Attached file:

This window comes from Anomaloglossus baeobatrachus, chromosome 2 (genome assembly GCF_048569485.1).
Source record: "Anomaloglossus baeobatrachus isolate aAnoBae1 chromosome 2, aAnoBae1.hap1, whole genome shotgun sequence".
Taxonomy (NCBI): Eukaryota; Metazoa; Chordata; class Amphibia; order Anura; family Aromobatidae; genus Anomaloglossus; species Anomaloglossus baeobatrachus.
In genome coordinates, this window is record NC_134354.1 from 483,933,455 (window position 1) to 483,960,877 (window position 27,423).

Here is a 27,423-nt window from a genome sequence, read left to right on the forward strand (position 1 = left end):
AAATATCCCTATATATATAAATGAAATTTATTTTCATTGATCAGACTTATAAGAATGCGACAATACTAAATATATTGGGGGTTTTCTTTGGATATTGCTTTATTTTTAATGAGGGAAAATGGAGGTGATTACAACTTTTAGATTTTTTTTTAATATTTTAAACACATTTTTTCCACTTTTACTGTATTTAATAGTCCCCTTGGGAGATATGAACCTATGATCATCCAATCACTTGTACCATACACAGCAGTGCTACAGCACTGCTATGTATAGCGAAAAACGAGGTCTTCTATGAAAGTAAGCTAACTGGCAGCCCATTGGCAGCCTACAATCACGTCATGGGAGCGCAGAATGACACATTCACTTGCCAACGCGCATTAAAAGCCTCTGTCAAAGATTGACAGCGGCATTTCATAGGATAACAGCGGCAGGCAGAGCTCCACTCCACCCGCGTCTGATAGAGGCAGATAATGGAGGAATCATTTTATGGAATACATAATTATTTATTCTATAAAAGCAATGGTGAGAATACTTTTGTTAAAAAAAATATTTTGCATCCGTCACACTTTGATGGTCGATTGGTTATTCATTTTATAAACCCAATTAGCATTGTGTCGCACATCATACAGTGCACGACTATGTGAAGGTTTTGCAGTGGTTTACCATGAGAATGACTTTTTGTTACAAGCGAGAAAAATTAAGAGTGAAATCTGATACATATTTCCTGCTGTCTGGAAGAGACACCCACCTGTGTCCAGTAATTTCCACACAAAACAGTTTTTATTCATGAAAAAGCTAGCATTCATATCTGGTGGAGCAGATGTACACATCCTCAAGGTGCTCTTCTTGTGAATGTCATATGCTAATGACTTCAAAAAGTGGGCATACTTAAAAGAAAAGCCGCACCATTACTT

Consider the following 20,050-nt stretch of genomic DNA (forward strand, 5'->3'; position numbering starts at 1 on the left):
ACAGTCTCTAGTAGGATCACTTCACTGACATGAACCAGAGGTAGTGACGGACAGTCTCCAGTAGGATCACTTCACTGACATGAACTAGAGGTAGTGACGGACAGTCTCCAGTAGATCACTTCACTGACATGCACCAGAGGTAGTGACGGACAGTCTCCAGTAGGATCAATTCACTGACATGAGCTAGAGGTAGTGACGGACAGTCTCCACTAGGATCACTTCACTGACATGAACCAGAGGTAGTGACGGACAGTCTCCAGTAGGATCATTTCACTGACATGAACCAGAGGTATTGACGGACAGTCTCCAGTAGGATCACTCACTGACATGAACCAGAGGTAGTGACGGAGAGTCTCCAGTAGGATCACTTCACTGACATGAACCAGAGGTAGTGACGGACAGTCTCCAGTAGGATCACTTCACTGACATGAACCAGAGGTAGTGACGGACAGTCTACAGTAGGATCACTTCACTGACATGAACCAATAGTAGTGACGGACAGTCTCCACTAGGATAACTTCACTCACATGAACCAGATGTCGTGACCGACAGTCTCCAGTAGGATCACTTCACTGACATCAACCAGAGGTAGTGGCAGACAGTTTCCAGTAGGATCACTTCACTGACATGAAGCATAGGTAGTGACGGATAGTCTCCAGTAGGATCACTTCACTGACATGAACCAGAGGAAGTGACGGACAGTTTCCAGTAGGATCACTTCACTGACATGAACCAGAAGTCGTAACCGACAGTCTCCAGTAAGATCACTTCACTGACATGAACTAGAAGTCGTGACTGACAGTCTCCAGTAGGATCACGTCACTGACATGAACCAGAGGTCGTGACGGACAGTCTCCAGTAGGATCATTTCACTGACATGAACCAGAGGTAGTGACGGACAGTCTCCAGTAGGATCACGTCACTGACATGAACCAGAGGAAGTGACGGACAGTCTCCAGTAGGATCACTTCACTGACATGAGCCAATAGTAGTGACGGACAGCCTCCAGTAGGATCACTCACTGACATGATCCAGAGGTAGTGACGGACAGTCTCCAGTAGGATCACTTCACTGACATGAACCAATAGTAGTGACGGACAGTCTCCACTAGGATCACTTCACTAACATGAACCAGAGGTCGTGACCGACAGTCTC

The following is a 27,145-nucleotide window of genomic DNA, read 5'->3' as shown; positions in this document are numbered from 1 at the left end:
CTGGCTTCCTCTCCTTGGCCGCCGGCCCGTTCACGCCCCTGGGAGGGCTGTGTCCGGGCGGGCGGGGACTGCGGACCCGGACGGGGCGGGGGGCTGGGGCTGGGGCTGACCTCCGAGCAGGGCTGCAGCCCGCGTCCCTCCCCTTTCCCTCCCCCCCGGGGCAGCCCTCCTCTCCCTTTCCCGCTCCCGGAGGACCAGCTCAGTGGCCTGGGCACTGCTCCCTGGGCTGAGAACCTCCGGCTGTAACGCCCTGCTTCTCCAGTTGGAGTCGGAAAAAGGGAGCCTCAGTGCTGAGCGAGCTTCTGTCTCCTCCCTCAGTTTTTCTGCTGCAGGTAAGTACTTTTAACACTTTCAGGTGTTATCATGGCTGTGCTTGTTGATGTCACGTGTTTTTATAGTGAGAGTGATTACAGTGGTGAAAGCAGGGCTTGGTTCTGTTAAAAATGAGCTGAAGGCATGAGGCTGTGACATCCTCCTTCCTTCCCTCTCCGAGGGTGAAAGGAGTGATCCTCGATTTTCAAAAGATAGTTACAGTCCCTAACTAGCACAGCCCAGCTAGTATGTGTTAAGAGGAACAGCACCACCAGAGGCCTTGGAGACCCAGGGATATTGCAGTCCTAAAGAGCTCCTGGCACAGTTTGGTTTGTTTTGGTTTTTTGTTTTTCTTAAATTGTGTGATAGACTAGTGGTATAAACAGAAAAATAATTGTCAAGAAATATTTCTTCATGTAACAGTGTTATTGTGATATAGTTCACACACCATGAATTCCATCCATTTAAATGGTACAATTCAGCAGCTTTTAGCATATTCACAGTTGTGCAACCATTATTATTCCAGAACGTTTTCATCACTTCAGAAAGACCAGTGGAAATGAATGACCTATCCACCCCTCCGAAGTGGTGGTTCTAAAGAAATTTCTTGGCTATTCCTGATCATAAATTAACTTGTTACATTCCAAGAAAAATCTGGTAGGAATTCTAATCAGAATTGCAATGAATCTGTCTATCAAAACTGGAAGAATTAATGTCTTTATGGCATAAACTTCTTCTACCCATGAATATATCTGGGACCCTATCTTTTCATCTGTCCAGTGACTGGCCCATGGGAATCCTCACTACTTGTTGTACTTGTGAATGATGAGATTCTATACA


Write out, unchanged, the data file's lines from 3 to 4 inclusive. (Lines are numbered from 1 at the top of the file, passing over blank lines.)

Taxonomy (NCBI): Eukaryota; Metazoa; Chordata; class Amphibia; order Anura; family Aromobatidae; genus Anomaloglossus; species Anomaloglossus baeobatrachus.
In genome coordinates, this window is record NC_134354.1 from 483,933,455 (window position 1) to 483,960,877 (window position 27,423).